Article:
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[47] through the State. But Lieut.-Col. Walter S. O'Kane, assisted by Maj. Thomas M. Murray, raised about 350 State Guard troops in the neighborhood, made a forced march at night, struck the Home Guards, who had no pickets out except in the direction of Governor Jackson's party, just at daylight, and utterly routed them, killing 206, wounding a still larger number, and taking over 100 prisoners. Colonel Cook and a part of the command escaped. The next day the victors reported to Governor Jackson, bringing with them their prisoners, over 400 new muskets and a good supply of ammunition. The Missourians lost about 30 killed and wounded. As a result of this brilliant dash, the force from Lyon's command pursuing the governor gave up the pursuit, and returned to Booneville. It had, too, the effect of alarming the Federals in the Southwest and making them more cautious in their movements. It was a blow from an unexpected source, which indicated danger to their long lines of pursuit. It showed that the people of the State were not as thoroughly subjugated as they had supposed.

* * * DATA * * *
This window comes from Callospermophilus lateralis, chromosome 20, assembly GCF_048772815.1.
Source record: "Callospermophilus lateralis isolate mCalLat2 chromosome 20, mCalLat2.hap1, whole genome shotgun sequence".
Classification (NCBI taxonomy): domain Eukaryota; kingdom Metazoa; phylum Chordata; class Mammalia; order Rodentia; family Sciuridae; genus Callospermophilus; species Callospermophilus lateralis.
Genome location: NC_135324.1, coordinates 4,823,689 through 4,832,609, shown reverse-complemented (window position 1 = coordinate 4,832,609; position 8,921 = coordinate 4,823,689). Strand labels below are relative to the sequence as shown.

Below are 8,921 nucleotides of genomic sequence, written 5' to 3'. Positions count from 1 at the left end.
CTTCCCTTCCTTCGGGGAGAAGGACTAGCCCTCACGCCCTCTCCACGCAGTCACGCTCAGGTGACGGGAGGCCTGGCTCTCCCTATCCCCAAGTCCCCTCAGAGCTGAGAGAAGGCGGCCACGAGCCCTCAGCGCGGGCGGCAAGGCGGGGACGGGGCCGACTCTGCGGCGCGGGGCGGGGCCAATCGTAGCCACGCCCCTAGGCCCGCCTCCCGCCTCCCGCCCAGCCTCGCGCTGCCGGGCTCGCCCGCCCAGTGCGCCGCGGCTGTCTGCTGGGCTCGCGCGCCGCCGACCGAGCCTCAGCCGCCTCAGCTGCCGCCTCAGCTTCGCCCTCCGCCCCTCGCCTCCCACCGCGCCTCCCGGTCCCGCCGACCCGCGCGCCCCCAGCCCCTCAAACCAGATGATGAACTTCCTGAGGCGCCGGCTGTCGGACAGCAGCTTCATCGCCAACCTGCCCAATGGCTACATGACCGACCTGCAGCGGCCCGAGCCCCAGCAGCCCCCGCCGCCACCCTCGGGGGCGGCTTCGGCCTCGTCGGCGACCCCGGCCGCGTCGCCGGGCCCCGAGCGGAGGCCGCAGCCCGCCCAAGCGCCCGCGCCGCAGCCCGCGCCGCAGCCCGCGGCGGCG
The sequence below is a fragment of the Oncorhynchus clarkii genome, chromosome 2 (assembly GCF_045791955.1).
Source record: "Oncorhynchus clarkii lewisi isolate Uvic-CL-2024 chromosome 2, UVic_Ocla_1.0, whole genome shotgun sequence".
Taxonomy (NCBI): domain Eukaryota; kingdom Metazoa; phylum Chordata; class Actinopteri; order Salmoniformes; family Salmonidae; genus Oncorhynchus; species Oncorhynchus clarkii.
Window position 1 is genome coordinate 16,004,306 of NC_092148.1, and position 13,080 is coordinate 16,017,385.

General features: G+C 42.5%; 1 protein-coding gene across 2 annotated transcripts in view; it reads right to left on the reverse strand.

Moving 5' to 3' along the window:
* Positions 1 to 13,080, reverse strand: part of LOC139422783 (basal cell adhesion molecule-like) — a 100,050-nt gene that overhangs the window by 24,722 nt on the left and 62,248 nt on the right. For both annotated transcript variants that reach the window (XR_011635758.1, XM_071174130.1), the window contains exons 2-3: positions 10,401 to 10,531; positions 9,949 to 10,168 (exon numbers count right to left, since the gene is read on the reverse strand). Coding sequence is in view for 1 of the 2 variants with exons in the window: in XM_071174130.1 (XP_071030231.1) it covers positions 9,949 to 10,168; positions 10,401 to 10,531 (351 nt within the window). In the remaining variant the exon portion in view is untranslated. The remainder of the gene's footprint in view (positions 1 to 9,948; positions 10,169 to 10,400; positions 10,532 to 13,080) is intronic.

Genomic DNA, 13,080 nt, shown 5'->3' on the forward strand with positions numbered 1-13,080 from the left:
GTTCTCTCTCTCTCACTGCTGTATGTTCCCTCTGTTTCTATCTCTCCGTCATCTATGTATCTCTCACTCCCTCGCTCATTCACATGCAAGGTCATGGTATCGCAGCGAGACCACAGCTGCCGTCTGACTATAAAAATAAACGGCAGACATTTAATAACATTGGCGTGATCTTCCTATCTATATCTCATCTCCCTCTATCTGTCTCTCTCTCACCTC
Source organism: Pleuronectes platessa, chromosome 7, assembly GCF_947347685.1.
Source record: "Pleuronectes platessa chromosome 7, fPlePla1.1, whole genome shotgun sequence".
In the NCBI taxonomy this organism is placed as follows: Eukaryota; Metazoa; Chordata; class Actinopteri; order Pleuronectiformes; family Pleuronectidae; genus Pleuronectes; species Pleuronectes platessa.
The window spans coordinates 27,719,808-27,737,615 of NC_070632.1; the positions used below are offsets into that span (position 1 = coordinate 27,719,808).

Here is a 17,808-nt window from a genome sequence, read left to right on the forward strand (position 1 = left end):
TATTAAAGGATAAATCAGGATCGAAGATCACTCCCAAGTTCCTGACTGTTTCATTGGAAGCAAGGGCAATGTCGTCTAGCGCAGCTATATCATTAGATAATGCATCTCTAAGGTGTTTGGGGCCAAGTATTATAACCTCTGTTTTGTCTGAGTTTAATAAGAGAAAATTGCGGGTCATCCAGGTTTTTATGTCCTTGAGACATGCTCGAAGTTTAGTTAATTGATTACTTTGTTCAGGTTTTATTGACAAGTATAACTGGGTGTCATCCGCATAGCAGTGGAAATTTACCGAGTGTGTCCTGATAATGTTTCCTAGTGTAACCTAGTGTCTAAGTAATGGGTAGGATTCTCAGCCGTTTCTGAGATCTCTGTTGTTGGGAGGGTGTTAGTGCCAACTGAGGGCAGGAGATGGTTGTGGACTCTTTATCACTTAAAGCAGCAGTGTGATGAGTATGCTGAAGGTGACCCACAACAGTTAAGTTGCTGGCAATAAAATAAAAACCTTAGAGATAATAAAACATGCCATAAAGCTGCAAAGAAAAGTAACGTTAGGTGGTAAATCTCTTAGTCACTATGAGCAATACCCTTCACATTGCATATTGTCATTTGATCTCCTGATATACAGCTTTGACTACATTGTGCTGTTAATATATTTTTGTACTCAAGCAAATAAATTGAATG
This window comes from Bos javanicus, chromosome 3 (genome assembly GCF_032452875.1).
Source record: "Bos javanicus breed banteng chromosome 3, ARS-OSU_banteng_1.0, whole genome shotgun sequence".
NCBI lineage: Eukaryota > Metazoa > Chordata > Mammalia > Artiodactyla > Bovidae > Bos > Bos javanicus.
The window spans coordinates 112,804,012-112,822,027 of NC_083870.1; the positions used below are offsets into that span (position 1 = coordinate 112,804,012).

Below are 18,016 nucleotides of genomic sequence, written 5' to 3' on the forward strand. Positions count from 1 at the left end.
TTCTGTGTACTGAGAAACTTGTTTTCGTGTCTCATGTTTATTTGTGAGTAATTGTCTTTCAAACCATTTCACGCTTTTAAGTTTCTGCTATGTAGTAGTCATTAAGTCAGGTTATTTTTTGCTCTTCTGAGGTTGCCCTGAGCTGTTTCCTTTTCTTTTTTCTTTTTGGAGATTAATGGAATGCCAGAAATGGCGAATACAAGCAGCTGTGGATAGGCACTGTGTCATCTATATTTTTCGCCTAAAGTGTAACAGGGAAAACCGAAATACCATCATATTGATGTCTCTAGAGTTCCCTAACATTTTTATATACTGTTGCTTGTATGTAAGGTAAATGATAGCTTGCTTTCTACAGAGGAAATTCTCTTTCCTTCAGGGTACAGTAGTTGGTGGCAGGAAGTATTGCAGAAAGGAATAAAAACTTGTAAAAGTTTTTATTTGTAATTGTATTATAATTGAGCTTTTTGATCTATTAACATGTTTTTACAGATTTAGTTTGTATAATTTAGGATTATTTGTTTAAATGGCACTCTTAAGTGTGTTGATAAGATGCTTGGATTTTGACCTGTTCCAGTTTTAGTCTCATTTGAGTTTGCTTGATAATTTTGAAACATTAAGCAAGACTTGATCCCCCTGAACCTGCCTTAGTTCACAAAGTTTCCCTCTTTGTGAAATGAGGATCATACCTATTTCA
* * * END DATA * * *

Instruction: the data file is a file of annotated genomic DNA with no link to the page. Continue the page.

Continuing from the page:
The governor remained in Warsaw two days, and then resumed in a more leisurely manner his march toward Montevallo, in Vernon county, to form a junction with the column under Rains and Slack. The progress of this column had been slow, because the streams it had to cross were high, and the useless and cumbrous baggage train, as well as the men, had to be ferried over them. Rains' effective strength was less than 1,200 infantry under Col. Richard H. Weightman, about 600 mounted men under Colonel Cawthorn, and Capt. Hiram Bledsoe's three gun battery. One of Bledsoe's guns was captured by the Missourians in the Mexican war at the battle of Sacramento. It was presented by the general government to the State of Missouri and for years stood on the bluff overlooking the Missouri river at Lexington. Bledsoe brought it out with a yoke of oxen. There was a considerable percentage of silver in its composition, which gave it a ring

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